Acetylcholinesterase Inhibitor Pyridostigmine Bromide Attenuates Gut Pathology and Bacterial Dysbiosis in a Murine Model of Ulcerative Colitis
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Ulcerative colitis (UC) is a Th2 inflammatory bowel disease characterized by increased IL-5 and IL-13 expression, eosinophilic/neutrophilic infiltration, decreased mucus production, impaired epithelial barrier, and bacterial dysbiosis of the colon. Acetylcholine and nicotine stimulate mucus production and suppress Th2 inflammation through nicotinic receptors in lungs but UC is rarely observed in smokers and the mechanism of the protection is unclear.
In order to evaluate whether acetylcholine can ameliorate UC-associated pathologies, we employed a mouse model of dextran sodium sulfate (DSS)-induced UC-like conditions, and a group of mice were treated with Pyridostigmine bromide (PB) to increase acetylcholine availability. The effects on colonic tissue morphology, Th2 inflammatory factors, MUC2 mucin, and gut microbiota were analyzed.
DSS challenge damaged the murine colonic architecture, reduced the MUC2 mucin and the tight-junction protein ZO-1. The PB treatment significantly attenuated these DSS-induced responses along with the eosinophilic infiltration and the pro-Th2 inflammatory factors. Moreover, PB inhibited the DSS-induced loss of commensal Clostridia and Flavobacteria, and the gain of pathogenic Erysipelotrichia and Fusobacteria.
Together, these data suggest that in colons of a murine model, PB promotes MUC2 synthesis, suppresses Th2 inflammation and attenuates bacterial dysbiosis therefore, PB has a therapeutic potential in UC.
KeywordsUlcerative colitis Pyridostigmine bromide Dextran sodium sulfate Bacterial dysbiosis Acetylcholine
Inflammatory bowel disease
Dextran sodium sulfate
Nicotinic acetylcholine receptors
Ulcerative colitis (UC) is a chronic idiopathic inflammatory bowel disease (IBD), where inflammation is mainly restricted to colon. The incidence of UC is steadily increasing particularly in the Western world . Although the exact etiology of UC is unclear, increasing evidence suggests that a combination of factors including genetics, environmental agents, immune dysregulation, gut barrier dysfunction, and dysbiosis of the gut microbiota influence the course of the disease [2, 3]. UC is rarely observed in smokers, as nicotine/nicotinic receptor agonists suppress colitis ; however, the mechanism by which cigarette smoke/nicotine suppresses the development of UC is unclear. UC is primarily a Th2-mediated IBD associated with eosinophilic infiltration and overproduction of Th2 chemokines/cytokines including eotaxin (CCL11), IL-5, and IL-13 [5, 6, 7]. In animal models, activation of pulmonary nicotinic acetylcholine receptors (nAChRs) moderates eosinophilic infiltration through suppression of Th2 responses . In mammals, acetylcholine (ACh) is the only known biological ligand for nAChRs, and increasing evidence suggests that ACh and PB—the latter of which increases ACh by inhibiting acetylcholine esterase (AChE)—tend to protect against tissue injury [9, 10]. We and others have shown that nicotine, ACh, and the AChE inhibitor neostigmine bromide (similar to PB) promote mucus formation in human lung epithelial cells through α7-nAChRs [11, 12]. MUC2, the predominant mucin in the gut, plays a critical role in gut homeostasis, and MUC2-deficient mice develop colitis spontaneously ; however, unlike MUC5AC in bronchial epithelial cells , IL-13 does not always stimulate MUC2 . UC also affects gut microbiota and the integrity of the epithelial barrier in the colon [2, 5, 6]; thus normal fecal microbial transplantation is a promising treatment for UC [16, 17]. As DSS has been found to induce UC-like conditions in a mouse model [18, 19], in this study we examined whether PB attenuated DSS-induced colon pathology in C57BL/6 mice.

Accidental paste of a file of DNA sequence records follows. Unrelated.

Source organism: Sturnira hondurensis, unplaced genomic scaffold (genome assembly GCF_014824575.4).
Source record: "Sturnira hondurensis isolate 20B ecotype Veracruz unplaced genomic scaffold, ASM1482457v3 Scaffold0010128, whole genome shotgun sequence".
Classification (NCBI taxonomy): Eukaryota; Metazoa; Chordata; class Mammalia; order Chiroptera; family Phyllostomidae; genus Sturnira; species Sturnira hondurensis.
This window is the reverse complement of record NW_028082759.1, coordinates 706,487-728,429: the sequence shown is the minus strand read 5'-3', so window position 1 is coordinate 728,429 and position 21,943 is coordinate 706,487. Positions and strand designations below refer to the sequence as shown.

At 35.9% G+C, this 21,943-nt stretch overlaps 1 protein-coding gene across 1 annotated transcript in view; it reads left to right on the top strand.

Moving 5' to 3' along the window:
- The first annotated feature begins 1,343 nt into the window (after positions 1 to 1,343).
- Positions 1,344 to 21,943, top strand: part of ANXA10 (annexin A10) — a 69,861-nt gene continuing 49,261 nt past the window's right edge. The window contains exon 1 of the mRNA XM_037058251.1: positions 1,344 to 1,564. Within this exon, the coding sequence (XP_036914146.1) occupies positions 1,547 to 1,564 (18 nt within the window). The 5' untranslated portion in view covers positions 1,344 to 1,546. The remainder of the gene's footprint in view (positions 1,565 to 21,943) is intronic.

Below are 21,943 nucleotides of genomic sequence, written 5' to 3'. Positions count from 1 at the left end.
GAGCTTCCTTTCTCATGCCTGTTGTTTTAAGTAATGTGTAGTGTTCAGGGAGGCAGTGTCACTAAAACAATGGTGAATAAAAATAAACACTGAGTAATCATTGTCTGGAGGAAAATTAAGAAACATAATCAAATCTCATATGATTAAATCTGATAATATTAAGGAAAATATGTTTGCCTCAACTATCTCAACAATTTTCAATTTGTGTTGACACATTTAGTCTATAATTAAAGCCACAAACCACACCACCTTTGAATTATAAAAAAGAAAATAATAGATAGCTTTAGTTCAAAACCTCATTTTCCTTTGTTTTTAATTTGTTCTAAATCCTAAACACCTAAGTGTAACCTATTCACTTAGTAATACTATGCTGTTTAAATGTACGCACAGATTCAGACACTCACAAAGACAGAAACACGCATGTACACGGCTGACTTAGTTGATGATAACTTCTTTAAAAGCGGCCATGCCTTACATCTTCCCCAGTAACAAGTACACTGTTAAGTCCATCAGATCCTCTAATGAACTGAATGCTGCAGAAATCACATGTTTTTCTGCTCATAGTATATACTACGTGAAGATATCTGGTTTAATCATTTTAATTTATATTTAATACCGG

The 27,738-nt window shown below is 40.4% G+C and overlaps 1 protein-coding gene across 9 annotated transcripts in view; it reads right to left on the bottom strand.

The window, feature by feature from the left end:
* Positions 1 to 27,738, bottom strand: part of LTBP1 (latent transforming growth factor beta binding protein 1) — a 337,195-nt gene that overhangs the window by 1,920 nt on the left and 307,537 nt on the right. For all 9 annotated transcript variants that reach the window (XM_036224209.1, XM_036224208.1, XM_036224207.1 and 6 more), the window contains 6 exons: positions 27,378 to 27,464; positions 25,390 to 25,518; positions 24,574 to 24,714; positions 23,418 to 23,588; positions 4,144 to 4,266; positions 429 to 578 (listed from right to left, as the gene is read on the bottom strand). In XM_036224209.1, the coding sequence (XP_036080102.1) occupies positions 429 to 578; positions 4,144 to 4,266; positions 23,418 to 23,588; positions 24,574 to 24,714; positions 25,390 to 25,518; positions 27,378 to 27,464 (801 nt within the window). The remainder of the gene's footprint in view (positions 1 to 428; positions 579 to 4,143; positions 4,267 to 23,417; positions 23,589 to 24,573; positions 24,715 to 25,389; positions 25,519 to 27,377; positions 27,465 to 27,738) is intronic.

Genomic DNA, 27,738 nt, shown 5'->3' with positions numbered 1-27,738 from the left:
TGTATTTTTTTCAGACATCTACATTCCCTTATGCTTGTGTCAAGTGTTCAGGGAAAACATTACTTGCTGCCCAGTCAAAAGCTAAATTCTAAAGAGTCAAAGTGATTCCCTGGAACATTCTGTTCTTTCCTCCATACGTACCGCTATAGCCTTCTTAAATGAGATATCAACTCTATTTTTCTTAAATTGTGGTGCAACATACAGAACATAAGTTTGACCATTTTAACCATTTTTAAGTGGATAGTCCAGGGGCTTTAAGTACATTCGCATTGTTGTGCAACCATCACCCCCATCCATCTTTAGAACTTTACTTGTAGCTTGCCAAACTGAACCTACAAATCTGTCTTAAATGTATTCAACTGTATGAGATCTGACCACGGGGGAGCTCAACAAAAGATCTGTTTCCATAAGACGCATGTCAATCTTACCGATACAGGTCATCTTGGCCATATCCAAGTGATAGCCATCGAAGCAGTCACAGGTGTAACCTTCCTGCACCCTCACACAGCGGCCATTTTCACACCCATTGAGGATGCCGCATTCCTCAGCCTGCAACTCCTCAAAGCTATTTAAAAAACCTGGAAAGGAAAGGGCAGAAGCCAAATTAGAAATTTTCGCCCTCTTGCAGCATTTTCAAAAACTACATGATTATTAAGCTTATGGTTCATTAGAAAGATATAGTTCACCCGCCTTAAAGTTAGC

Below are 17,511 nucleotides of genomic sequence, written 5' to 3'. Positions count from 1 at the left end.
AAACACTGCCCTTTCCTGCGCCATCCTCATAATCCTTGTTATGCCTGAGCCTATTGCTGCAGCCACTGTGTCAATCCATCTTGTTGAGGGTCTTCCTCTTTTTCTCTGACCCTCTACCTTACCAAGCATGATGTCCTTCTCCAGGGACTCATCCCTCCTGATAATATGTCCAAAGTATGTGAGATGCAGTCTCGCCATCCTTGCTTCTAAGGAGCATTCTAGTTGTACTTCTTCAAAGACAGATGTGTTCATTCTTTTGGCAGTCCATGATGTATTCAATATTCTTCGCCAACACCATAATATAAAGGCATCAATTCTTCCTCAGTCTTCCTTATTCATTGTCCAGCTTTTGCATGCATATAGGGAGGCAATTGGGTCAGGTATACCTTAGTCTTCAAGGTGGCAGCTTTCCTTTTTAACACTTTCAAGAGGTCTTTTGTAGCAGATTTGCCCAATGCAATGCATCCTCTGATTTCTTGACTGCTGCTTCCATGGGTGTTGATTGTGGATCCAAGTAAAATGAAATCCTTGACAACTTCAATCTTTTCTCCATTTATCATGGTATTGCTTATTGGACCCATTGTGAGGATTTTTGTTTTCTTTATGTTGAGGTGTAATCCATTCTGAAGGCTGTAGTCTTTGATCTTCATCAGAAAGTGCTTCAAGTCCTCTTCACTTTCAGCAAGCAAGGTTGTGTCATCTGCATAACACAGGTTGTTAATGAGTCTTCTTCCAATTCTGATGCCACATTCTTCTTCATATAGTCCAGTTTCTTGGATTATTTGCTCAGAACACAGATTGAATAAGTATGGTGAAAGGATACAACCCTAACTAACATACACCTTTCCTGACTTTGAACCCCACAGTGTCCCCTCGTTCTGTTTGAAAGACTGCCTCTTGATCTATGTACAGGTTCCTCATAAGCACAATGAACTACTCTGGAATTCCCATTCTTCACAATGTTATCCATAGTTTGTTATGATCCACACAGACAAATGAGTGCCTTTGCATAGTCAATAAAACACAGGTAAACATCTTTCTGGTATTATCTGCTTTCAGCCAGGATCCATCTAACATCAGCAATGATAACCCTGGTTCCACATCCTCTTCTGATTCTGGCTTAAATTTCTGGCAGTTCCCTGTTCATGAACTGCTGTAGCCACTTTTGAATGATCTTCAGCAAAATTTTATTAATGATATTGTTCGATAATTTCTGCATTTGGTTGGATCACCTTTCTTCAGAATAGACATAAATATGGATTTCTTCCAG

Materials and Methods
Pathogen-free 5–6-week-old C57BL/6 mice were purchased from the Jackson Laboratory (Bar Harbor, ME, USA). Animals were kept in chambers as described previously . All animal protocols were approved by the Institutional Animal Care and Use Committee.
DSS and PB Treatment
Mice (8–9 weeks old) were divided into three groups (control, DSS, and DSS+PB) with 6–8 animals/group. PB and DSS were purchased from Sigma-Aldrich, USA. Mice were given PB through intraperitoneally implanted Alzet mini-osmotic pumps  starting at day 7 prior to DSS treatment and continued until they were euthanized. Mice implanted with mini-osmotic pumps containing sterile saline served as the control. The pumps provided PB at a concentration of 2 mg/day/kg body weight. Colitis was induced by 3.0% (w/v) DSS-containing water. The treatment continued for 7 days; the animals were euthanized and colons harvested on day 8. Animals were weighed daily after DSS treatment. Where indicated, intestines were dissected to obtain ileum, cecum, and colon; tissues were frozen for RNA and protein, and fecal material for bacterial microbiome analysis.
Histochemical Staining and Scoring
Formalin-fixed and paraffin-embedded tissue sections (5 μm) were stained with hematoxylin and eosin (H&E) for general histology. Histochemical staining with Alcian Blue and periodic acid–Schiff reagent (AB–PAS) was carried out as described previously . Eosinophils and goblet cells were enumerated microscopically. Tissue sections were coded and assessed in a blinded manner. Histological damage was scored as described previously . Briefly, sections were scored for eosinophil infiltration (0–3), with 0 representing less than three eosinophils per field of view at 40× magnification in the lamina propria, 1 for greater than three eosinophils per field of view in the lamina propria, 2 representing confluence of eosinophils extending into the submucosa, and 3 representing confluence of eosinophils present in all tissue layers.
Deparaffinized and hydrated tissue sections were washed in 0.05% v Brij-35 in phosphate-buffered saline (PBS; pH 7.4) and immunostained for antigen expression as described previously . Briefly, the antigens were unmasked and incubated in a blocking solution. The sections were stained with antibodies to ZO-1 (Invitrogen Inc., Carlsbad, CA, USA) or anti-eosinophil antibody (Novus Biologicals, Littleton, CO, USA), or isotype control antibodies. Immunofluorescence images were captured with a BZX700 all-in-one microscope (Keyence Corp., Japan).
Total RNA from frozen mouse colon tissue was isolated using TRI Reagent (Molecular Research Center, Inc., Cincinnati, OH, USA). Quantitative reverse transcription polymerase chain reaction (qRT-PCR) was performed using the StepOnePlus detection system (Applied Biosystems, Foster City, CA, USA) and the TaqMan One-Step RT-PCR kit containing AmpliTaq Gold® DNA polymerase . Specific primers and probes were obtained from Applied Biosystems. Fold changes in qPCR expression were calculated by the 2(−ΔΔCT) method .
Western Blot Analysis
Western blot analysis of eotaxin, IL-5, IL-13 and MUC2 in mice colon homogenates was performed as described previously . Briefly, colon homogenates (70 μg) were fractionated on 10% sodium dodecyl sulfate polyacrylamide gel electrophoresis (SDS-PAGE) for eotaxin, IL-5, and IL-13, and 5% SDS-PAGE for MUC2. After transfer to nitrocellulose membranes, blots were probed with antibodies to eotaxin, IL-5, IL-13, and MUC2 (Abcam), and after stripping were re-probed with anti–β actin antibody.